Stony Brook University
What is the focus of your award-winning research?
A large portion of the work in my lab is basic in nature and utilizes psychophysiological measures to understand emotion, cognition, and their interaction. We are interested in how people process motivationally salient events and stimuli (e.g., making errors compared to correct responses; winning compared to losing money; viewing pleasant and unpleasant pictures compared to neutral pictures). Although we primarily use event-related brain potentials, or ERPs, we also employ the startle reflex, heart rate, skin conductance, pupillometry, eye tracking, and functional magnetic resonance imagining. As a clinical psychophysiologist, I am interested in psychopathology — how individual differences in anxiety, depression, and psychosis can be understood using specific neural activity and psychophysiological measures of affective-cognitive processes. Most recently, my work aims to move beyond neural correlates of psychopathology to identify biomarkers of risk. In addition, a growing amount of my work is developmental in nature and focuses on trajectories of emotion-cognition interactions as well as risk for psychopathology.
How did you develop an interest in this area?
Since college, I have been interested in the interplay between function and dysfunction — in particular, the possibility that understanding how the brain works can be leveraged to understand psychological disorders, and vice versa. In graduate school, I began with the error-related negativity (ERN) — a very early and reliable neural measure of error detection. We started studying the ERN and its relation to anxiety disorders, and over the past decade have come to appreciate the link between cognitive and motivational processes that might be reflected in the ERN. In a separate line of work, we wondered how the ERP response to emotional pictures was impacted by cognitive manipulations (i.e., emotion regulation) and individual differences in anxiety and depression. And more recently, we have been studying reward-related neural activity and how it relates to depression and risk for depression. In each case, my interest really comes from the possibility of using a very specific neural measure to understand both normal and abnormal psychological processes.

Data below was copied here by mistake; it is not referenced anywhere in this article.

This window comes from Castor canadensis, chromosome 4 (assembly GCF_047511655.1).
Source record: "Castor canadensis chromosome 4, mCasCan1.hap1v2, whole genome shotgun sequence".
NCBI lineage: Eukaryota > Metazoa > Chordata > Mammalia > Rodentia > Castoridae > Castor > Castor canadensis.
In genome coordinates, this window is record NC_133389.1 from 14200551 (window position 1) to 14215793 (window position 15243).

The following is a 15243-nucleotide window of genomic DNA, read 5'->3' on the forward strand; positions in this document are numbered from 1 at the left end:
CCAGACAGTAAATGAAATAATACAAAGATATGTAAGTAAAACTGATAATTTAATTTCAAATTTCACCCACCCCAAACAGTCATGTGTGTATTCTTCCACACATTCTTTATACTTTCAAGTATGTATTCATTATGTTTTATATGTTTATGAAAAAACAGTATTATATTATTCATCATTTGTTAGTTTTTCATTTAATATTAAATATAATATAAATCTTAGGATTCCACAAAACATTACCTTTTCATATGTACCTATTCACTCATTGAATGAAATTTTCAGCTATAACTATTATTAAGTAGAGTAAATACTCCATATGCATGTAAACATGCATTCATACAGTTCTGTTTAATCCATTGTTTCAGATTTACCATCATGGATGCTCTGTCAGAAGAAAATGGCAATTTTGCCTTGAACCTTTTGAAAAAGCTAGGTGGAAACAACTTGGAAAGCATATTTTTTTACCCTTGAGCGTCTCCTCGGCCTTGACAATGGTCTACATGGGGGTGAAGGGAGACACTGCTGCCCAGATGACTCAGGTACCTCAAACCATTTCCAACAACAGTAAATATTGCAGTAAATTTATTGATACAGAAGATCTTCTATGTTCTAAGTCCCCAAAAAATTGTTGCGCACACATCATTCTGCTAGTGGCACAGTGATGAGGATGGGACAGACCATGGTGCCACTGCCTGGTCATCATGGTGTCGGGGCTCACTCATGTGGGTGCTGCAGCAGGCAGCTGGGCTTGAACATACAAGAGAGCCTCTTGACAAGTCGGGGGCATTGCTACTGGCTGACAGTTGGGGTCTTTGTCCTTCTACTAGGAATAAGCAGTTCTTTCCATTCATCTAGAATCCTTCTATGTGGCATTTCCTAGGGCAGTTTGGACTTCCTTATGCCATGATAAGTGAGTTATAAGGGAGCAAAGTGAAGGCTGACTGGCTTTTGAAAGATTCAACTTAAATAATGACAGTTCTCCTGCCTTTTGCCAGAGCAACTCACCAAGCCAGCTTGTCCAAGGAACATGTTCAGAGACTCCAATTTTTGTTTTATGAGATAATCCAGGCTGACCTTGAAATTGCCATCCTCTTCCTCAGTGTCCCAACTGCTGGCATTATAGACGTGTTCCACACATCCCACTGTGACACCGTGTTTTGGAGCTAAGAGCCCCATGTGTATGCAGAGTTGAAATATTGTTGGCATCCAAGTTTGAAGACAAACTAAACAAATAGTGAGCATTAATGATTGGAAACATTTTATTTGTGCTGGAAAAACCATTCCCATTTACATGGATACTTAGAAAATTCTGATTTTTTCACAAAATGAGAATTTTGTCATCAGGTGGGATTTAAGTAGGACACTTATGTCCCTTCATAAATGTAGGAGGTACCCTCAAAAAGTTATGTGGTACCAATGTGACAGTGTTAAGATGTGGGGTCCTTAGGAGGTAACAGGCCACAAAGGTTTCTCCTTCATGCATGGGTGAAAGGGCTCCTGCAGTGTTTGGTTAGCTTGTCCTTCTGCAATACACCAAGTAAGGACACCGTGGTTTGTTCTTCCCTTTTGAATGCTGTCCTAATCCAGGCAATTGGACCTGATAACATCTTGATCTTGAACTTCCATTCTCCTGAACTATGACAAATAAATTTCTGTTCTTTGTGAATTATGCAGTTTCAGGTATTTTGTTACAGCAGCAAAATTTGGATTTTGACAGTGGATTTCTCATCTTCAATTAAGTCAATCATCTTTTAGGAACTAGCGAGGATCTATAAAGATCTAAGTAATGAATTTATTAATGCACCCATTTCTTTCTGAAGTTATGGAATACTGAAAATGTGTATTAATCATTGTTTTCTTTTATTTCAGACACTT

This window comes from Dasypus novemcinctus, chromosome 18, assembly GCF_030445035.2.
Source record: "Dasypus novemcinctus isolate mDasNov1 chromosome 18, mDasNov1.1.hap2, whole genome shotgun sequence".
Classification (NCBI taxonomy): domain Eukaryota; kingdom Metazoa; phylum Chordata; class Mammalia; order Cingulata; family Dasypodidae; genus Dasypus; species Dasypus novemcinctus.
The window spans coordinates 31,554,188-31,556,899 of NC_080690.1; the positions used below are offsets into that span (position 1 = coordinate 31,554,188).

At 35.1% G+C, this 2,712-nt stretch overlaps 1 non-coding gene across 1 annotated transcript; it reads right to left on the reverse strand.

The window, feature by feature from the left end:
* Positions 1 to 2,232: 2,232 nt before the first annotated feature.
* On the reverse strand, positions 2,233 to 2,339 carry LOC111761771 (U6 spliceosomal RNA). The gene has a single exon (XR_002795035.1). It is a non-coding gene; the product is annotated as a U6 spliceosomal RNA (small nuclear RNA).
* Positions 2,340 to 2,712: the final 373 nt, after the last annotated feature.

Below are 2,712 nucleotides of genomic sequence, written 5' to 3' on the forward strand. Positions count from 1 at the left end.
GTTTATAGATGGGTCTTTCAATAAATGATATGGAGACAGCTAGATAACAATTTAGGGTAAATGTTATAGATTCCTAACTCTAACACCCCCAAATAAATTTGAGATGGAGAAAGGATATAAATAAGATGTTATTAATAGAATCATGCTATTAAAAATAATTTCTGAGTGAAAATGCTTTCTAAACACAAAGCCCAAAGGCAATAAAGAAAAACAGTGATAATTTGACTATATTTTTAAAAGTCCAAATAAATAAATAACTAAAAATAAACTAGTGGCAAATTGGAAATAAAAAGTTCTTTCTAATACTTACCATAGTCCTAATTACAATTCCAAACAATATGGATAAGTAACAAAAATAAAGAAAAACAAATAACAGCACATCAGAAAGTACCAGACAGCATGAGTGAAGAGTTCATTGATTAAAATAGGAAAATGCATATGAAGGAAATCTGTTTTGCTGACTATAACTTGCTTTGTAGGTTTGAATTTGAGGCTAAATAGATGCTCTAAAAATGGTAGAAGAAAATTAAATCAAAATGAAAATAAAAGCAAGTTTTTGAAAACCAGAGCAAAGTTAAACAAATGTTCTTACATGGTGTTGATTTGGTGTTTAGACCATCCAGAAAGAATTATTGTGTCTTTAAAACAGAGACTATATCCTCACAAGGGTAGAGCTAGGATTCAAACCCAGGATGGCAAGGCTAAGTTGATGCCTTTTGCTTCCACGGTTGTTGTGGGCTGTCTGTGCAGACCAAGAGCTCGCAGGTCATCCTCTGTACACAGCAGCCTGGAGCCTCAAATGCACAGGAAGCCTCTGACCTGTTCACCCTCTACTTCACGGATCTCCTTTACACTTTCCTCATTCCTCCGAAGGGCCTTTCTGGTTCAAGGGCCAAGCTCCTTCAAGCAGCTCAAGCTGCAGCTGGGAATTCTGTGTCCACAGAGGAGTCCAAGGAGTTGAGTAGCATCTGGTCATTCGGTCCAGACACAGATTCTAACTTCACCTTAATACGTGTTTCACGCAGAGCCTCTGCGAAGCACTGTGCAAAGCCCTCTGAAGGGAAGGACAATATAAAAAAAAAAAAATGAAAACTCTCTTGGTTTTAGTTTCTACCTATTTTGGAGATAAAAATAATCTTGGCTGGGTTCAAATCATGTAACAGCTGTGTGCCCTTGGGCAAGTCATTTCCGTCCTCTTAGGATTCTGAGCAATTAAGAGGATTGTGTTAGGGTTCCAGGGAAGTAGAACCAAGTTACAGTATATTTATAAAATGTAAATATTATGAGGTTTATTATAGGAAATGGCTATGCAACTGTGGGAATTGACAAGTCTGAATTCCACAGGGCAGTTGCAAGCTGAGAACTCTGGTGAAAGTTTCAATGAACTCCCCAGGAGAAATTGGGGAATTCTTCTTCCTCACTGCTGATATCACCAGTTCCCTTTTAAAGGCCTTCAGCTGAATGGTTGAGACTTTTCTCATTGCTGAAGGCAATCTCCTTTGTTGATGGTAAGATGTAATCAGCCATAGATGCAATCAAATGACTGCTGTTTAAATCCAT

Who are your mentors and/or biggest psychological influences?
I went to graduate school at the University of Delaware, where I received a great deal of guidance, support, and tolerance from the faculty — they collectively helped me find my way and develop as an academic. I’m continually grateful for my graduate mentor and biggest psychological influence, Bob Simons. The work that comes from Peter Lang and Margaret Bradley’s lab continues to shape the way I think about emotion and psychopathology. I am indebted to Edna Foa and her group at the University of Pennsylvania for training me to think about, and treat, anxiety disorders. Finally, Dan Klein at Stony Brook University has been kind enough to provide continued, and invaluable, mentorship.
What unique factors have contributed to your early success?
I’d like to believe that being curious, excited, creative, careful, and hardworking have something to do with success in psychological science. But in many ways, I feel like the only thing I’ve ever really done is to capitalize on the opportunities before me. I had a great mentor in graduate school. I attended and became involved in the Society for Psychophysiological Research — and members of this society (too many to name) have been incredibly supportive over the years. I now have exceptional graduate students, collaborators, and colleagues. I owe everything to my academic family.
What does winning this award mean to you both personally and professionally?
To use reinforcement-learning language, this is certainly better than I expected. It is a wonderful distinction to receive the Janet Taylor Spence Award. If I used the term “transformative” to describe my own research, I’d hope that someone would evaluate me for mania. So the title of this award is absolutely humbling, and it is a real honor to be among the impressive group of past and present recipients. It is also a pleasure to be recognized by an organization that represents such a large and diverse group of excellent psychological scientists. I have been particularly excited about what APS continues to do for psychological and clinical science, so winning this award from APS, in particular, is gravy.